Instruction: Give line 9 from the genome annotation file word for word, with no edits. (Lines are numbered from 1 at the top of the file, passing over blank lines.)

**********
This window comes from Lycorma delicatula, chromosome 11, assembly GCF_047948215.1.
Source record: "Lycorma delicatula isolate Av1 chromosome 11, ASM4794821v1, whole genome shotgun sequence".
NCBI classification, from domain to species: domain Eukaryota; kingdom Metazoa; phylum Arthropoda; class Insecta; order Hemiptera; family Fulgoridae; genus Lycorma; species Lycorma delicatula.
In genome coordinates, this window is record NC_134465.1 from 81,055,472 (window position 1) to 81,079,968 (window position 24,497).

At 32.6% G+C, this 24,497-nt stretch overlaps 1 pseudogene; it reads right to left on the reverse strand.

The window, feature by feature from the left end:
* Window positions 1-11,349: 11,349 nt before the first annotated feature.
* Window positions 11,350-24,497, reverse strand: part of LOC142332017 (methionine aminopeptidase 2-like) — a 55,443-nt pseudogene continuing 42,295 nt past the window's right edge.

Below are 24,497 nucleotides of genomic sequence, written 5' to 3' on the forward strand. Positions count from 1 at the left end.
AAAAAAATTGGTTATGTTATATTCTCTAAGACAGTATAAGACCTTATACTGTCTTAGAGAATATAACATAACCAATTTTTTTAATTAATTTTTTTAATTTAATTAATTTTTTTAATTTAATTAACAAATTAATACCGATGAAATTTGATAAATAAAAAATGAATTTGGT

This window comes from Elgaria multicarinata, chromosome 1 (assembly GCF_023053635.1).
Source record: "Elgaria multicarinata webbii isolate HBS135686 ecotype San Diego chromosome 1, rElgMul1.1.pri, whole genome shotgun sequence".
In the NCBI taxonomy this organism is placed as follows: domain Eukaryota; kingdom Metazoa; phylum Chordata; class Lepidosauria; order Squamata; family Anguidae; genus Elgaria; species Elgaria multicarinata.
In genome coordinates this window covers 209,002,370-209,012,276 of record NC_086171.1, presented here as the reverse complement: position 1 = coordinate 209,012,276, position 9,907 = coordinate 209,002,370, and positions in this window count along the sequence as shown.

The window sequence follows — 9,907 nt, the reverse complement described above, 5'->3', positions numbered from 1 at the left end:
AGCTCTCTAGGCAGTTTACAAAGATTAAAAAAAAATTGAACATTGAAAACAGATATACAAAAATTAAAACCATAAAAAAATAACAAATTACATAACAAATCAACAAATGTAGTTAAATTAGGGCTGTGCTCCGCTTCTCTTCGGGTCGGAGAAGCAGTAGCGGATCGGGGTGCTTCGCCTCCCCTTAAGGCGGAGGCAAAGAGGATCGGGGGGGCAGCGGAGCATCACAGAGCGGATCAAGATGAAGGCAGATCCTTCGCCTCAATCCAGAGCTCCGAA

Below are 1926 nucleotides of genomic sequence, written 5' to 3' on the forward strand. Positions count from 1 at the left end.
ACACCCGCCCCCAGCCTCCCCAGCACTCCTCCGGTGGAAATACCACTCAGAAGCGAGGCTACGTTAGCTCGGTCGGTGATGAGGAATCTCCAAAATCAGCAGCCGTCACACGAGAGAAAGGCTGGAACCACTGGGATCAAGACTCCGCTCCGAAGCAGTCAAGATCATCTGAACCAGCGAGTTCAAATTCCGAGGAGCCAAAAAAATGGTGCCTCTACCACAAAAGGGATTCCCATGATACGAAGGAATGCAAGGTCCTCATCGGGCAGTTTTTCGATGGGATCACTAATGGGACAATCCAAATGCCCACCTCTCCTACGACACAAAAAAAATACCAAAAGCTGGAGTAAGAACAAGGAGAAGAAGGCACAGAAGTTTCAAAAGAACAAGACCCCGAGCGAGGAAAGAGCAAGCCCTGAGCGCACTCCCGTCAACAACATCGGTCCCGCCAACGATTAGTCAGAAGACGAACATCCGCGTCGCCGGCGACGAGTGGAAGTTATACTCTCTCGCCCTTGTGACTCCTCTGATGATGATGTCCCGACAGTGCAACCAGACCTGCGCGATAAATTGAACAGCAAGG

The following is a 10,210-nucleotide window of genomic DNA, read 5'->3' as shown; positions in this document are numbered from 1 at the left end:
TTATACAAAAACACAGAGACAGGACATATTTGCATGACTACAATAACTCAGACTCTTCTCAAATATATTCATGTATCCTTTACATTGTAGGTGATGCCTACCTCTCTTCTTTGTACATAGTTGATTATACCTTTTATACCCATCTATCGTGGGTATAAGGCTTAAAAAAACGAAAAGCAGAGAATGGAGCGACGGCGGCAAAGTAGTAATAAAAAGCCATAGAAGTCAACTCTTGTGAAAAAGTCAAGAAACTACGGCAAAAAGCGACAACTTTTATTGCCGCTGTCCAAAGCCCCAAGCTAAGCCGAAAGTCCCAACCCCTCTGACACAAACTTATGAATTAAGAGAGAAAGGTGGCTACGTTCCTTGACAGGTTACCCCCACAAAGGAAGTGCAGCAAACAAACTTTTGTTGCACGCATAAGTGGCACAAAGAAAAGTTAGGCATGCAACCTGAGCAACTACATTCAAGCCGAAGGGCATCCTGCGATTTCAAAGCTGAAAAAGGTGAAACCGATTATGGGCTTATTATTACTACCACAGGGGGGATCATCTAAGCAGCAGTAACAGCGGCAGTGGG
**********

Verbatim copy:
Below are 24,497 nucleotides of genomic sequence, written 5' to 3' on the forward strand. Positions count from 1 at the left end.